It's not just a place to mourn for the dearly departed who've left our sides forever. It's not an event to show how much you've thought of someone by displaying what you've lastly provided for that person who meant so much to you. Walking around with sad eyes, clutching a tissue, crying on the shoulder of the nearest person doesn't always cut it. I'm sure you remember my words, "death is very personal", "every funeral is personal", you may even be tired of hearing them, but my friends, it is and always will be.
When I heard that we had gotten the call, when I heard the name of the person who died, I immediately figured that this was going to be a lavish display, a BIG funeral in all senses of the word. This family's name is plastered all over the place; on grocery stores, on street signs, on boat dealerships, farms, cemeteries are named after them, entire communities bear their name. They are one of the most powerful and oldest families in the area and are involved in local government, commerce, as well as in churches.
Three people showed up to plan the funeral arrangements, a son and his wife and a daughter of the deceased; one son couldn't bear to be in attendance. I already had some things mapped out in my mind based on their stature and the fact that this hadn't been the first time that we had assisted this particular family. The content of our meeting was totally unexpected even though I fully know and understand the words I seem to often preach, "...........personal".
After introductions, condolences and hand shaking I escorted them to our arrangement office and offered them some coffee as I began idle conversation. I invited them to sit when out of the blue, very politely I might add, I was informed that they knew I was kind and compassionate, they knew, but there was no need to try to help them arrange anything; it had all been planned by their mother. Despite what had been done in the past or what will be done in the future, her plans were set.
Their mother had planned virtually every detail of her funeral and they were there to simply let me know what it was that I was to do. It was to be as simple as possible however needed to remain within certain guidelines. She did not want to have the body that she once lived in traipsed up and down the highway between funeral home, church and cemetery. She did not want to have that body looked upon, cried over, primped, made up or viewed by anyone at all. She had instructed two ministers exactly how she wanted her service to be played out, no mention of her, she simply felt that the gathering at her funeral service was the best time to hold a "captive" revival. She had selected the music she wanted as well as the artists. She had instructed her children that flowers were not an option, she loved and enjoyed them in life but saw no need for them to be at her funeral. She chose precisely where she wanted her body to be buried and also advised her children that no one was to be at the cemetery when she was buried. Money was obviously not the issue here, it was merely personal choice. I once met with a gypsy family and the arrangements were very similar in the respect that they knew exactly what they wanted; I liked this, I liked this a lot.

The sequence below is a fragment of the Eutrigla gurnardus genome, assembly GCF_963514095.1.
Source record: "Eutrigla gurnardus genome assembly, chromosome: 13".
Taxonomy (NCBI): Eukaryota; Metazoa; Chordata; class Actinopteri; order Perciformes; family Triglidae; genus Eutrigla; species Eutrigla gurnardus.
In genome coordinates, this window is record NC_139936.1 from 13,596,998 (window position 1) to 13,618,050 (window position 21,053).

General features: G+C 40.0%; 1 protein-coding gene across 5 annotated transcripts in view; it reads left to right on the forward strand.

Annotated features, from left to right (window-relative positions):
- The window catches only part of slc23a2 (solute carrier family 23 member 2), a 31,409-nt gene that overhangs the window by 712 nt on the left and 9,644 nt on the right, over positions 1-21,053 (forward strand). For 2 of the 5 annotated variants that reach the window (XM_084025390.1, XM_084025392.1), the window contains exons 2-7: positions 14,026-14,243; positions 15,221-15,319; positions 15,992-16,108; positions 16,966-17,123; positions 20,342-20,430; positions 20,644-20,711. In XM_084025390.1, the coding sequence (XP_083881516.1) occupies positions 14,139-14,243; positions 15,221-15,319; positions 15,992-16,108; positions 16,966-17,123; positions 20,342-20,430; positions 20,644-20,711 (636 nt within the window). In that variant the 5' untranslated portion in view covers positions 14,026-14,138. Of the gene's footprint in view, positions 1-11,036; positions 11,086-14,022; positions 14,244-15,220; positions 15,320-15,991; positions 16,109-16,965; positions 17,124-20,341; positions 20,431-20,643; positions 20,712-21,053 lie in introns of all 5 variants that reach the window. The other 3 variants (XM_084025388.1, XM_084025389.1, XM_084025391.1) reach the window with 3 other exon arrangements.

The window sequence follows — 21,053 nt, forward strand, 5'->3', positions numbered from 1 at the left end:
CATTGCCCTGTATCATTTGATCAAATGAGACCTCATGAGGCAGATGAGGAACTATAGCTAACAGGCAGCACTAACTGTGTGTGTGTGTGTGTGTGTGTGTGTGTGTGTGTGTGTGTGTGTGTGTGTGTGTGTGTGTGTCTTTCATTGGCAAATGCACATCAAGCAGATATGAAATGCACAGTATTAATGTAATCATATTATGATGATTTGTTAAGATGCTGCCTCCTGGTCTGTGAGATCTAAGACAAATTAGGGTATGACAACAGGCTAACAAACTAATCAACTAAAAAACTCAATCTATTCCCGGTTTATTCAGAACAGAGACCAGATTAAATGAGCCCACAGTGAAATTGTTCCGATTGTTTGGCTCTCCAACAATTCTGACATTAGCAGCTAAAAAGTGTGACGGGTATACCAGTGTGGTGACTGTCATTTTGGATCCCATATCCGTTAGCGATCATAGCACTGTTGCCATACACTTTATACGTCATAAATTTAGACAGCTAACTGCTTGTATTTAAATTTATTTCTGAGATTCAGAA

So, still trying to make it appear as if it was actually a funeral as opposed to a tent revival in the presence of a casket we tweaked it as best we could to fulfill all of her wishes. Her service was held at the funeral home and her un-embalmed body which had only been seen by the staff that brought her into our care and the people who placed her in her inexpensive casket was never viewed. There were three small floral pieces which had been sent before we could advise our local florists that "none were wanted" which eventually went to her grave. The music that night was beautiful. The service itself, although somewhat unexpected by many was overflowing and a success, especially after the ministers explained her wishes. The visitation that followed the service seemed to be more like a cocktail party sans the cocktails than the aftermath of a funeral with more laughter than I have ever seen at any funeral or visitation; our vast array of Kleenex boxes went untouched that evening.
The following day we took her to the cemetery and aside from the vault man, our grave diggers and myself there were four others there; the son and his wife and the daughter and her son. There was no tent, no chairs, no fake grass, just an open grave and a mound of soil next to it; just what she wanted.
Although odd sounding to some, perhaps most funeral directors, this has got to be one of the best funerals that I have ever been involved with. As simple as it was, this was a funeral that did it's job. This was a funeral that left everyone in attendance at peace and there wasn't the slightest bit of dread or fear. I liked that; I liked that a lot.